You Are Not a Supernetworker. (Sorry.)


About a month ago, I started writing a blog post that I never finished. It was about Dunbar’s Number, which explains a simple human limitation: we can only really care about so many people. Dunbar puts a limit on it: 150.

But thanks to Facebook and Twitter, we’re more easily connected to others than ever before. You don’t need a giant Rolodex anymore, just an active news feed and the latest version of TweetDeck. So I started wondering: I’ve got a few hundred Facebook fans and a few hundred Twitter followers. And that’s on top of my normal, Dunbar-defined circle.

I may not be a Supertasker, but could I be some sort of Supernetworker?

The résumé-deflating answer I came up with was, No, I’m not a Supernetworker, and neither are you. See, Dunbar’s theory creates circles, starting with your innermost circle of friends and expanding until you reach that outer circle of passive acquaintances.

Think of it this way: the inner circles will end up at your wedding. The outer circles might get a Christmas card (or maybe a Facebook birthday wall post). Social networking might bring you a few hundred or a few thousand additional connections, but the majority will remain in that outer circle — or beyond.

The irony is, you might engage them regularly — but you can’t really care about them on the level that Dunbar’s describing. (1)

But I was hugely impressed to see a media outlet finally discuss the ramifications of social networking on Dunbar’s Number. It came in a Guardian piece that actually asked Robin Dunbar what he thought of his number’s role in the world of social networks.

I asked Dunbar if he saw anything in the evolution of online networks to suggest that the next stage might extend our social horizons in any meaningful way.

“The question really is,” he said, “does the technology open up the quality of your social interaction to any great extent, and the answer to that question is, so far: not really.”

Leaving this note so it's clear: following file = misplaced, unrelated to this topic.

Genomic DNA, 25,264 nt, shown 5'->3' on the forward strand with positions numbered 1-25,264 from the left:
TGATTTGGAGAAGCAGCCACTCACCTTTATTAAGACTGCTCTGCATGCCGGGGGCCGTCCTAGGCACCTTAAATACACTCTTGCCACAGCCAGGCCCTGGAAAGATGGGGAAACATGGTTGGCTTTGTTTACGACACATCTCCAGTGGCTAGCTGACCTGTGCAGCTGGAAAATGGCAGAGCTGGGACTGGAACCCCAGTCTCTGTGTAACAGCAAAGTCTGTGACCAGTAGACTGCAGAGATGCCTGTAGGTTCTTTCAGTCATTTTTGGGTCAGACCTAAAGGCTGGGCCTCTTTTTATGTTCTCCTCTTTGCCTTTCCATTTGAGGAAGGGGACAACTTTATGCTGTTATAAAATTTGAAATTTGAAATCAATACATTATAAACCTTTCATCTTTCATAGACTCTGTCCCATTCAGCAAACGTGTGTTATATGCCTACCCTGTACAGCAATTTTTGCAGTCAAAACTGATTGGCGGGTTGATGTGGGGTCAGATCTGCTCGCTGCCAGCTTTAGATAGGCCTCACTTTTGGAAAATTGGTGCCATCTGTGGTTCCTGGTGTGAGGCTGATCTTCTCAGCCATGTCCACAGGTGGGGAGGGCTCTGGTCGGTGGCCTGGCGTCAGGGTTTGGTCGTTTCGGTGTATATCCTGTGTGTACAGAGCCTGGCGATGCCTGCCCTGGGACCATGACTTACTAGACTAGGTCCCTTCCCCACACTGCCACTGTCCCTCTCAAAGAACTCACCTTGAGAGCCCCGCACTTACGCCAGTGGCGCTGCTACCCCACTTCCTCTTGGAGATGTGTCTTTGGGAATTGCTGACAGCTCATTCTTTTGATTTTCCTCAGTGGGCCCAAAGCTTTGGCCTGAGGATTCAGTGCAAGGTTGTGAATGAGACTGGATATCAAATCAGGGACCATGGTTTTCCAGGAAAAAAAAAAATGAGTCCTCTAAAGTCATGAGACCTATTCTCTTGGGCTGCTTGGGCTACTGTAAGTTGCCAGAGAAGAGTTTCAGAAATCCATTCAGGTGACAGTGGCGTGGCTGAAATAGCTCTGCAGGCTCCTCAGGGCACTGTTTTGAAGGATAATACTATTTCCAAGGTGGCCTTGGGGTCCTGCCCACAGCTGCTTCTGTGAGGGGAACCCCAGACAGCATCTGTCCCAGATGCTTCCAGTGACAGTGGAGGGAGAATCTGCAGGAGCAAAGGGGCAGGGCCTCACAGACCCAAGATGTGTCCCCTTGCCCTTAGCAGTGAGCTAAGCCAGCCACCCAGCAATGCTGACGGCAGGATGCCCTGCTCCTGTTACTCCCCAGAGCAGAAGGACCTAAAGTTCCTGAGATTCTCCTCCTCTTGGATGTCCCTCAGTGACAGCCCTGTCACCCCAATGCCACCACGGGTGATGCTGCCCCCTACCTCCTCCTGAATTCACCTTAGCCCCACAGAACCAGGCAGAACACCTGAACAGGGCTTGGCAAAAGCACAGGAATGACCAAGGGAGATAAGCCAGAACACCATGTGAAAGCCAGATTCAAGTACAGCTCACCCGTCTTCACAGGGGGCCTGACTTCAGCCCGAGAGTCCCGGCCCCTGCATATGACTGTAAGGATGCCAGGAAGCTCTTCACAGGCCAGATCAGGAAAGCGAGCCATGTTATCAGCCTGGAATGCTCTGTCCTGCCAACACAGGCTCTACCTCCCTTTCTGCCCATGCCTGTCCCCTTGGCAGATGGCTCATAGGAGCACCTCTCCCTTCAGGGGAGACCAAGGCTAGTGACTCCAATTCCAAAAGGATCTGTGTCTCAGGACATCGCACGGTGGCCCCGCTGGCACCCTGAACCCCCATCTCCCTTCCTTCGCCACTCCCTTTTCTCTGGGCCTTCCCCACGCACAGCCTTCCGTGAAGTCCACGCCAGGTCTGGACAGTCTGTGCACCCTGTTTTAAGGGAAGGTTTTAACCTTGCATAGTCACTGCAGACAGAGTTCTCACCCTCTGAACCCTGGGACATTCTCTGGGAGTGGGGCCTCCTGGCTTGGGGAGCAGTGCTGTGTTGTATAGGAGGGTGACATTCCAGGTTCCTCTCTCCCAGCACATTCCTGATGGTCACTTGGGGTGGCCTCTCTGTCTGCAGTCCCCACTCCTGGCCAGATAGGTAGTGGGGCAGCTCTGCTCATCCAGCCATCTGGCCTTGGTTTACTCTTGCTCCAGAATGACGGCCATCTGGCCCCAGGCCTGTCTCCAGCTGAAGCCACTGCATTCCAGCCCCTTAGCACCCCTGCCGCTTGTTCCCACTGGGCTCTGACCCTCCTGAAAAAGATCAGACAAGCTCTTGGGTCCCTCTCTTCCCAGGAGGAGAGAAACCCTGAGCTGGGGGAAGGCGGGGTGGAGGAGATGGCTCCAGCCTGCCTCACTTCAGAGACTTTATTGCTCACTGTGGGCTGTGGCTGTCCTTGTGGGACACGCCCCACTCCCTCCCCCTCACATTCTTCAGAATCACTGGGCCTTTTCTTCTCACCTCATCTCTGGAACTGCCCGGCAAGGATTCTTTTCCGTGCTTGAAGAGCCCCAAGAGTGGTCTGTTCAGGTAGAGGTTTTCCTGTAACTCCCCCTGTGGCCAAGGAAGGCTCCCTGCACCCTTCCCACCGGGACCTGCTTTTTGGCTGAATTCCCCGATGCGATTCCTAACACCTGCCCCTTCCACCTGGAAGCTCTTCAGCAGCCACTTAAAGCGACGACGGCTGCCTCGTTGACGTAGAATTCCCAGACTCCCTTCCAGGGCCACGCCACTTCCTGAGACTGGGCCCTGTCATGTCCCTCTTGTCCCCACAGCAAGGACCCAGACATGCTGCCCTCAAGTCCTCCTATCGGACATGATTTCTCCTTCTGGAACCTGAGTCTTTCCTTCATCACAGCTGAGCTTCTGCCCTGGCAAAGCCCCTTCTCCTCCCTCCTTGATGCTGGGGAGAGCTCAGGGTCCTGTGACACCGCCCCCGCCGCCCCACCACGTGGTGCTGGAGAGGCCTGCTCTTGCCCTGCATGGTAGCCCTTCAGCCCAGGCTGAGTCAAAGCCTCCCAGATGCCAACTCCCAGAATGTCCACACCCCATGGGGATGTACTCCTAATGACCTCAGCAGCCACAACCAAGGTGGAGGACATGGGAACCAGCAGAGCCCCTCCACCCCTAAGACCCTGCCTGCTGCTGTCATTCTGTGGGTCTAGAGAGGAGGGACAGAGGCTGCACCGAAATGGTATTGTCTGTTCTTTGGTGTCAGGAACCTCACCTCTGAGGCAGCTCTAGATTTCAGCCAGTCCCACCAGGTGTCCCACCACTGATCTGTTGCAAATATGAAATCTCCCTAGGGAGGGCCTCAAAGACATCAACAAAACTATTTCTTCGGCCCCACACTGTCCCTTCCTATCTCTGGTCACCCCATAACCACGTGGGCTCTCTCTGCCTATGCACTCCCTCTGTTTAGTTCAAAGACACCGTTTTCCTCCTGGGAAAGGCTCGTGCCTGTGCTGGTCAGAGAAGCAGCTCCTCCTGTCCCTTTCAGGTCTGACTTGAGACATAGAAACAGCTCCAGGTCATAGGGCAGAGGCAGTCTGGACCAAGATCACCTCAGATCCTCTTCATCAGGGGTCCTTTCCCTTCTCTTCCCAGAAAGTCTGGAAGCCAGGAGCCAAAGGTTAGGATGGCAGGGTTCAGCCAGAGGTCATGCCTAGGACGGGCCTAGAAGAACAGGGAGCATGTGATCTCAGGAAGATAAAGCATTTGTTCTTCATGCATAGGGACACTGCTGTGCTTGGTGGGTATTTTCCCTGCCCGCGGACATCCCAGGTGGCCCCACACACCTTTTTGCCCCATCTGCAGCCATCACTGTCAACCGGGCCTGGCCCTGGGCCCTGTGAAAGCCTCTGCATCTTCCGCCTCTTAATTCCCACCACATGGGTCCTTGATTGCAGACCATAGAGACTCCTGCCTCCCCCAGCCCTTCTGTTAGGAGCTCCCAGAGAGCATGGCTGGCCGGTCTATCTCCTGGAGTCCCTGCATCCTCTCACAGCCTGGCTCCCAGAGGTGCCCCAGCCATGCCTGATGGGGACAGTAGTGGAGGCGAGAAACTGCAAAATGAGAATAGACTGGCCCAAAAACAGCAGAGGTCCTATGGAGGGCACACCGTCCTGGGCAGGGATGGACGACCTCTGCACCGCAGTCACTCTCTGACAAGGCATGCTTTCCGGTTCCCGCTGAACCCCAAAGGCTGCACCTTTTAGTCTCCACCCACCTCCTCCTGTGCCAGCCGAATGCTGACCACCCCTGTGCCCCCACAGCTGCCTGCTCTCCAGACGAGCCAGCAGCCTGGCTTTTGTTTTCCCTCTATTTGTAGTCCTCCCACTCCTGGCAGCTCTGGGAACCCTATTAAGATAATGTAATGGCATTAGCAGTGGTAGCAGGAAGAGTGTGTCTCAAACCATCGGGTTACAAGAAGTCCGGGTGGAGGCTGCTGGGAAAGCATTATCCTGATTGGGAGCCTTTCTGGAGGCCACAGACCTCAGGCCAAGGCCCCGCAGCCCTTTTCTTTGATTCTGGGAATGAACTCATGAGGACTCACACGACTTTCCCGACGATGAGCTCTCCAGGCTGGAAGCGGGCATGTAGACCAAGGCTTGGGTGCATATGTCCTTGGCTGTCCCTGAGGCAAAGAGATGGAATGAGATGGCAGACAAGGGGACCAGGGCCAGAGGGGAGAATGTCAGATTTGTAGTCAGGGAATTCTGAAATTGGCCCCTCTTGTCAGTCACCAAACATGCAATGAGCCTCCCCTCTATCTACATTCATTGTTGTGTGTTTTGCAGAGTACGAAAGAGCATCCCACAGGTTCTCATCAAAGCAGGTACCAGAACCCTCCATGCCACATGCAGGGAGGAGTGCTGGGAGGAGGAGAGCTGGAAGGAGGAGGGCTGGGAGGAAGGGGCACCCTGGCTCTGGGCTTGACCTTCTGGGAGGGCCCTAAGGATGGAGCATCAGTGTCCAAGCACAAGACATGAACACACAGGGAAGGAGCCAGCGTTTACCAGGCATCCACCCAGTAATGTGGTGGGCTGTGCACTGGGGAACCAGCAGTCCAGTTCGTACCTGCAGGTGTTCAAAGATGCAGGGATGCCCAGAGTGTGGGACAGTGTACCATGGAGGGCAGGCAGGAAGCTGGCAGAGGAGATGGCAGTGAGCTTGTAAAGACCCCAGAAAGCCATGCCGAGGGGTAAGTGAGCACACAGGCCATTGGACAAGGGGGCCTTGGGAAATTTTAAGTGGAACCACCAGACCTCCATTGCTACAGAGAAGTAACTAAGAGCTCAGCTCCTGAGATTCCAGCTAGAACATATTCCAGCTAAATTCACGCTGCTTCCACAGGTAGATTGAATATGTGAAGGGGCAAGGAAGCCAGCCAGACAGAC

Exactly. But that doesn’t mean these connections are worthless. As Clay Shirky points out in the same piece:

“What these games and applications do,” he says, “is extend and churn the edges of our network, which is often how new ideas are brought into it.”

So add those friends on Facebook. Connect with others on Twitter. They probably won’t be coming to your wedding, and they might not even end up on your Christmas card list.

But if you’re smart, those fringe circles might just help you create something that your circle of 150 never would have thought of.

You don’t have to be a Supernetworker. You just have to be a good listener.

  1. The closest thing I’ve heard of to a Supernetworker is Politico’s Mike Allen — who the New York Times describes as a one-man networking machine. He engages a huge network of contacts on a regular basis. But his closest friends also apparently don’t even know where Allen lives. So I’m not sure he’s the healthiest example of a normal human.

Why I Have Clearly Not Asked for God’s Help While Blogging.

What follows is a brief thought about the nature of God. It is not a serious thought. I hope you do not find it blasphemous. — Dan

I have recently begun to consider the idea that if there a God, he is probably not very good at multitasking.

I’ll direct you to this recent study, which suggested the existence of a rare group of humans known as “supertaskers.” They’re not just capable of multitasking; they actually perform better when doing so.

About 1 in 40 — or 2.5 percent of humans — have such skills, the study found.